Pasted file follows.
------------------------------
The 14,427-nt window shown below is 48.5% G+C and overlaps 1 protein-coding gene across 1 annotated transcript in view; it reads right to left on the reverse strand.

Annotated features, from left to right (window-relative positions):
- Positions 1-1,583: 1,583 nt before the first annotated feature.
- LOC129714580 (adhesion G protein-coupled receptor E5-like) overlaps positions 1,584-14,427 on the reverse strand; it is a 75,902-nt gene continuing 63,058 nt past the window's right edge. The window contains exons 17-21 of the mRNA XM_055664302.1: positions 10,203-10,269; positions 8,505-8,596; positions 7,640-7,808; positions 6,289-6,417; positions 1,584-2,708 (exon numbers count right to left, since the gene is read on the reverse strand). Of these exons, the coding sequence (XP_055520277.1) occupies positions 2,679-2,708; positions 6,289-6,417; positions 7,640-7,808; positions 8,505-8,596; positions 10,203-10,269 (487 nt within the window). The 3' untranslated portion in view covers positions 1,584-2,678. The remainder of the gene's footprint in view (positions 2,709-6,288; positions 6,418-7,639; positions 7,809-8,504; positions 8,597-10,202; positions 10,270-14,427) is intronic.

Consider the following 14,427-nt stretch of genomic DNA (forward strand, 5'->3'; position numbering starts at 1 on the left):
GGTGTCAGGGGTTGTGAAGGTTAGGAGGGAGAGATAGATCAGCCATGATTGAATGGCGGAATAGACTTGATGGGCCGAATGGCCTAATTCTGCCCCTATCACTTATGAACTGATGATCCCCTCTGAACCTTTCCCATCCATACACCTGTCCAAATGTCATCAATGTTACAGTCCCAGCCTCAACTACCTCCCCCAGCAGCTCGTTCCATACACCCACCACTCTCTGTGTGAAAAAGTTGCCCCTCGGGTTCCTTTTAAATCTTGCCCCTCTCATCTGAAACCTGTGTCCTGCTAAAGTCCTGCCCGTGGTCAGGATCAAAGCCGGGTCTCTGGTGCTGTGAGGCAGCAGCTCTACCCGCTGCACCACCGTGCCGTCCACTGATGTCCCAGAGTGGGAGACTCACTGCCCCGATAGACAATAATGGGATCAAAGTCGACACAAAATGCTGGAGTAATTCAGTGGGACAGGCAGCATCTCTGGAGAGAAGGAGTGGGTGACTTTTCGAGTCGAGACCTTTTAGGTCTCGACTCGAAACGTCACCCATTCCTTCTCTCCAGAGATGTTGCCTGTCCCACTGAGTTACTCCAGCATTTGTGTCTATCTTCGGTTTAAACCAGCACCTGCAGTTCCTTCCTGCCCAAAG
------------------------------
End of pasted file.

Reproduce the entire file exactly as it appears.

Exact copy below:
The 14,427-nt window shown below is 48.5% G+C and overlaps 1 protein-coding gene across 1 annotated transcript in view; it reads right to left on the reverse strand.

Annotated features, from left to right (window-relative positions):
- Positions 1-1,583: 1,583 nt before the first annotated feature.
- LOC129714580 (adhesion G protein-coupled receptor E5-like) overlaps positions 1,584-14,427 on the reverse strand; it is a 75,902-nt gene continuing 63,058 nt past the window's right edge. The window contains exons 17-21 of the mRNA XM_055664302.1: positions 10,203-10,269; positions 8,505-8,596; positions 7,640-7,808; positions 6,289-6,417; positions 1,584-2,708 (exon numbers count right to left, since the gene is read on the reverse strand). Of these exons, the coding sequence (XP_055520277.1) occupies positions 2,679-2,708; positions 6,289-6,417; positions 7,640-7,808; positions 8,505-8,596; positions 10,203-10,269 (487 nt within the window). The 3' untranslated portion in view covers positions 1,584-2,678. The remainder of the gene's footprint in view (positions 2,709-6,288; positions 6,418-7,639; positions 7,809-8,504; positions 8,597-10,202; positions 10,270-14,427) is intronic.

Consider the following 14,427-nt stretch of genomic DNA (forward strand, 5'->3'; position numbering starts at 1 on the left):
GGTGTCAGGGGTTGTGAAGGTTAGGAGGGAGAGATAGATCAGCCATGATTGAATGGCGGAATAGACTTGATGGGCCGAATGGCCTAATTCTGCCCCTATCACTTATGAACTGATGATCCCCTCTGAACCTTTCCCATCCATACACCTGTCCAAATGTCATCAATGTTACAGTCCCAGCCTCAACTACCTCCCCCAGCAGCTCGTTCCATACACCCACCACTCTCTGTGTGAAAAAGTTGCCCCTCGGGTTCCTTTTAAATCTTGCCCCTCTCATCTGAAACCTGTGTCCTGCTAAAGTCCTGCCCGTGGTCAGGATCAAAGCCGGGTCTCTGGTGCTGTGAGGCAGCAGCTCTACCCGCTGCACCACCGTGCCGTCCACTGATGTCCCAGAGTGGGAGACTCACTGCCCCGATAGACAATAATGGGATCAAAGTCGACACAAAATGCTGGAGTAATTCAGTGGGACAGGCAGCATCTCTGGAGAGAAGGAGTGGGTGACTTTTCGAGTCGAGACCTTTTAGGTCTCGACTCGAAACGTCACCCATTCCTTCTCTCCAGAGATGTTGCCTGTCCCACTGAGTTACTCCAGCATTTGTGTCTATCTTCGGTTTAAACCAGCACCTGCAGTTCCTTCCTGCCCAAAG